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on 27 July 2011
"In the Footsteps of Harrison Dextrose" reminds me of William Goldman's classic "The Princess Bride: S. Morgenstern's Classic Tale of True Love and High Adventure." This comparison might seem tenuous, especially for anyone only familiar with the movie. Both contain portions of an imaginary book interspersed with contemporary tales from the narrator. Each has a story that is larger-than-life, at least in the eyes of the narrator when imagining the main character of the make-believe book. Last, both have a sense of humor. Newsweek described "The Princess Bride" as "nutball funny." The same goes for "Harrison Dextrose."

Taken too far, my comparison falls apart. "The Princess Bride" is fantasy. "Harrison Dextrose" isn't, although it does largely happen in countries and among cultures that don't actually exist. Maybe it could be called fanciful instead. Although Harrison Dextrose's original trip was purported to have happened in the 1970s and Alexander's ten years later, both feel as though they are happening much earlier and satirize accounts of explorers from long ago.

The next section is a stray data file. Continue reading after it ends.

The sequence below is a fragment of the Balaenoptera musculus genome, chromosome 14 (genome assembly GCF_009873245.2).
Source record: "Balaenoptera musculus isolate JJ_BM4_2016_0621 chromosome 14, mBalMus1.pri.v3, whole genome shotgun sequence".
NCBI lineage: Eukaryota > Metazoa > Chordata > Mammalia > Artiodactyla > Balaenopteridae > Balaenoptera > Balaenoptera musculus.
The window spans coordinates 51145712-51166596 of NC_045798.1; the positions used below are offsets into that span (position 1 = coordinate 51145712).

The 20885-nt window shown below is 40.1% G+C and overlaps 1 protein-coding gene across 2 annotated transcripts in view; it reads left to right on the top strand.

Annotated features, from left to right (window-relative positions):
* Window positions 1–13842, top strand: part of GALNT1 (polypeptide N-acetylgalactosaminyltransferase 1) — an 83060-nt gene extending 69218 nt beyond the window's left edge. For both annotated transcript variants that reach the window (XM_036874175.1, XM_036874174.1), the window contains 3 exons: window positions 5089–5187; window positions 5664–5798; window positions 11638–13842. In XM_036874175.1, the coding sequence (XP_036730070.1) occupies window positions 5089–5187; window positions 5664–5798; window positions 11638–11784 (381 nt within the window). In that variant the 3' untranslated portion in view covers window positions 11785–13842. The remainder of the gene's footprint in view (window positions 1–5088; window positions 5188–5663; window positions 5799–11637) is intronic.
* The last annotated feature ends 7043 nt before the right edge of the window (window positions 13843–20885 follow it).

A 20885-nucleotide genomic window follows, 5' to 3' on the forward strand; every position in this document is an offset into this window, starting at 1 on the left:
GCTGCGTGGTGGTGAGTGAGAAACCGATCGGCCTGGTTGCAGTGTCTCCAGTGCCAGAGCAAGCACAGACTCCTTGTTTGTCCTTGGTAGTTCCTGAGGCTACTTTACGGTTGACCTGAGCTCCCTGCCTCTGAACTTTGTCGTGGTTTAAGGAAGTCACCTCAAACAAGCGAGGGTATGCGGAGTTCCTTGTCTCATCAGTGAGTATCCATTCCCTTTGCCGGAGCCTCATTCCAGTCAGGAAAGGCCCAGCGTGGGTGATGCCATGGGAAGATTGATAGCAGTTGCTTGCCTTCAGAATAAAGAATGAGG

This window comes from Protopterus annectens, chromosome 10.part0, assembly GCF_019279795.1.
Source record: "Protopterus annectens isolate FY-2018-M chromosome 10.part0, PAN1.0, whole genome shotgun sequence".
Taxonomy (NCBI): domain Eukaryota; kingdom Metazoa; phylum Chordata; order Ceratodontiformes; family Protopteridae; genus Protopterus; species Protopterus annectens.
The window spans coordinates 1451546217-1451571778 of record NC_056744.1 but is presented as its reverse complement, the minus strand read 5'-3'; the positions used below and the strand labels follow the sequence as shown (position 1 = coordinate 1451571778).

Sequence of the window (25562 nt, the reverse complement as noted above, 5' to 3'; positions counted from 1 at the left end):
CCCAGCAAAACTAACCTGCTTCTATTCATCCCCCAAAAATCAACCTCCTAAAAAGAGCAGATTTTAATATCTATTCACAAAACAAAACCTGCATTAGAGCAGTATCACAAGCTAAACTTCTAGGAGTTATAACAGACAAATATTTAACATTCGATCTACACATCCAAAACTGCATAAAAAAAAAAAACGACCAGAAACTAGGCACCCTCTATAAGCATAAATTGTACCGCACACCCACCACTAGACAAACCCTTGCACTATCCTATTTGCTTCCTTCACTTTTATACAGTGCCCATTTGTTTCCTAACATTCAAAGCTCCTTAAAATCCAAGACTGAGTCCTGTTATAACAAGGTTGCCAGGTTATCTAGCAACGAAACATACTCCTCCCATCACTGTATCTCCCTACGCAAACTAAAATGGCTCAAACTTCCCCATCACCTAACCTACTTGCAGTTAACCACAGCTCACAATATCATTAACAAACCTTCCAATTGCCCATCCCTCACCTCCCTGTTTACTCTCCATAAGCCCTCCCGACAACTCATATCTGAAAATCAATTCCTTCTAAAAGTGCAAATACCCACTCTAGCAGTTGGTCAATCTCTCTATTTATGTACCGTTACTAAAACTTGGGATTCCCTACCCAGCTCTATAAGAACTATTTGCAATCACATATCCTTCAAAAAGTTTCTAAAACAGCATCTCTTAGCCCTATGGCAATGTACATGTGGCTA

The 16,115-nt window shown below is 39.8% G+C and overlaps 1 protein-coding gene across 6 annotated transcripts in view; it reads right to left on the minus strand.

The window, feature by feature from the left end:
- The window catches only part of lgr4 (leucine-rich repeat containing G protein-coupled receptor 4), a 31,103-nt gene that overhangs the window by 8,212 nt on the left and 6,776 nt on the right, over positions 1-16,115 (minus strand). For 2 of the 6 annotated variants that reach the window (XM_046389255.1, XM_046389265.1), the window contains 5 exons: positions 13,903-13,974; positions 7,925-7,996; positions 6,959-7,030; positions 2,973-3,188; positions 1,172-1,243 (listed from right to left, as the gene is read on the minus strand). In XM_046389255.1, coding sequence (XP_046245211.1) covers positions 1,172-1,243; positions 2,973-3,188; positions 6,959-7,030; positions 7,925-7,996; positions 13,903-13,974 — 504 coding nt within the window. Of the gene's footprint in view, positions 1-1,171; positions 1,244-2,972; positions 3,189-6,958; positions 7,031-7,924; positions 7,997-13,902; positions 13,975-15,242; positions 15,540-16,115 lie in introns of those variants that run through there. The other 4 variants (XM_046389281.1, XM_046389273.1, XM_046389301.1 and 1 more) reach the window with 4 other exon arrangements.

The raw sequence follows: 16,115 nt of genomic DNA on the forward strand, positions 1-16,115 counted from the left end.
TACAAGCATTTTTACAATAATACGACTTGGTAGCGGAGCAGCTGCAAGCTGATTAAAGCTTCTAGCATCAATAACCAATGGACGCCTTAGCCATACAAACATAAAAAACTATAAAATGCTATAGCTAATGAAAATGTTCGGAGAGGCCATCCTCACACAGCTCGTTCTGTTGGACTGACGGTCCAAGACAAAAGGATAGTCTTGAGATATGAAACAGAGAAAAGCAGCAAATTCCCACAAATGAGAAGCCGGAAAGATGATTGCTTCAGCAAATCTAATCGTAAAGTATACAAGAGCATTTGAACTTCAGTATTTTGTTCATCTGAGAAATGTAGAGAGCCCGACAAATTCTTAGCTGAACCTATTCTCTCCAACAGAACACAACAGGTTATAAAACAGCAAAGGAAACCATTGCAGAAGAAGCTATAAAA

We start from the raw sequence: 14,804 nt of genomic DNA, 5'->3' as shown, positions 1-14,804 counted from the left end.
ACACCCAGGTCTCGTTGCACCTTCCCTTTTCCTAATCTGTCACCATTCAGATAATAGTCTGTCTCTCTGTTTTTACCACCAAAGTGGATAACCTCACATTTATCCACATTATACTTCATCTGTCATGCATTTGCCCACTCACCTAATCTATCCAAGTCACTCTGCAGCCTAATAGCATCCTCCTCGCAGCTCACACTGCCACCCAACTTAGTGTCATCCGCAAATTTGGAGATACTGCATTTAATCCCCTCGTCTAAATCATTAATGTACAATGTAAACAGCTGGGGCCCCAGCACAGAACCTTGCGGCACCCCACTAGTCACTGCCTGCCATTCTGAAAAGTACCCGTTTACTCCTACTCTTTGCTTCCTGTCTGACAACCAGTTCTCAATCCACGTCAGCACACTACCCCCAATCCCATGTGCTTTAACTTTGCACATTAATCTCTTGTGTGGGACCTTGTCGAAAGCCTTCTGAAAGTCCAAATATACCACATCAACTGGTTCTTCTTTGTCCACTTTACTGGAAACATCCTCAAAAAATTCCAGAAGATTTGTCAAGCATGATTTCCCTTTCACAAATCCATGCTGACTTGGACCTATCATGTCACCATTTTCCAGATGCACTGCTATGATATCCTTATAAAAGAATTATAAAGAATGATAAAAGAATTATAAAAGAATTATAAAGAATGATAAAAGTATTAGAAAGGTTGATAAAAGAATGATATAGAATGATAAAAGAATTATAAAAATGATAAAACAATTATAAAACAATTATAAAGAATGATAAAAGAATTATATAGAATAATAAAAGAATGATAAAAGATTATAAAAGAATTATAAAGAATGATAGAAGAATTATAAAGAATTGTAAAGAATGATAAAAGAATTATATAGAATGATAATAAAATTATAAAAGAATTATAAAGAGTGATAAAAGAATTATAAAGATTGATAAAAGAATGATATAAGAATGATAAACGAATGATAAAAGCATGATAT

The humor is sometimes subtle; what would you make of a boat named the "Unsmoked Haddock" or someone who counted the bullets from a machine gun? There are sly pop cultural references- for example, a dwarf who expects Alexander to know the next line in a quote from The Blues Brothers movie or describing a ship as "held together by barnacles; if they joined a barnacle cult and committed mass suicide, we'd be left clinging to planks."

Overall, I found In the "Footsteps of Harrison Dextrose" a fun and entertaining read. The mix of action-adventure and "nutball" humor might not be for everyone, but I enjoyed it.

**Originally written for "Books and Pals" book blog. May have received a free review copy. **
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on 29 May 2008
Before you begin reading this book let me reassure you that there's no need to panic - there is a sequel. You will only need to read the first chapter to appreciate this piece of information because, by that point, you will already have been sucked into the world of Alexander Grey and Harrison Dextrose and be loath to leave it.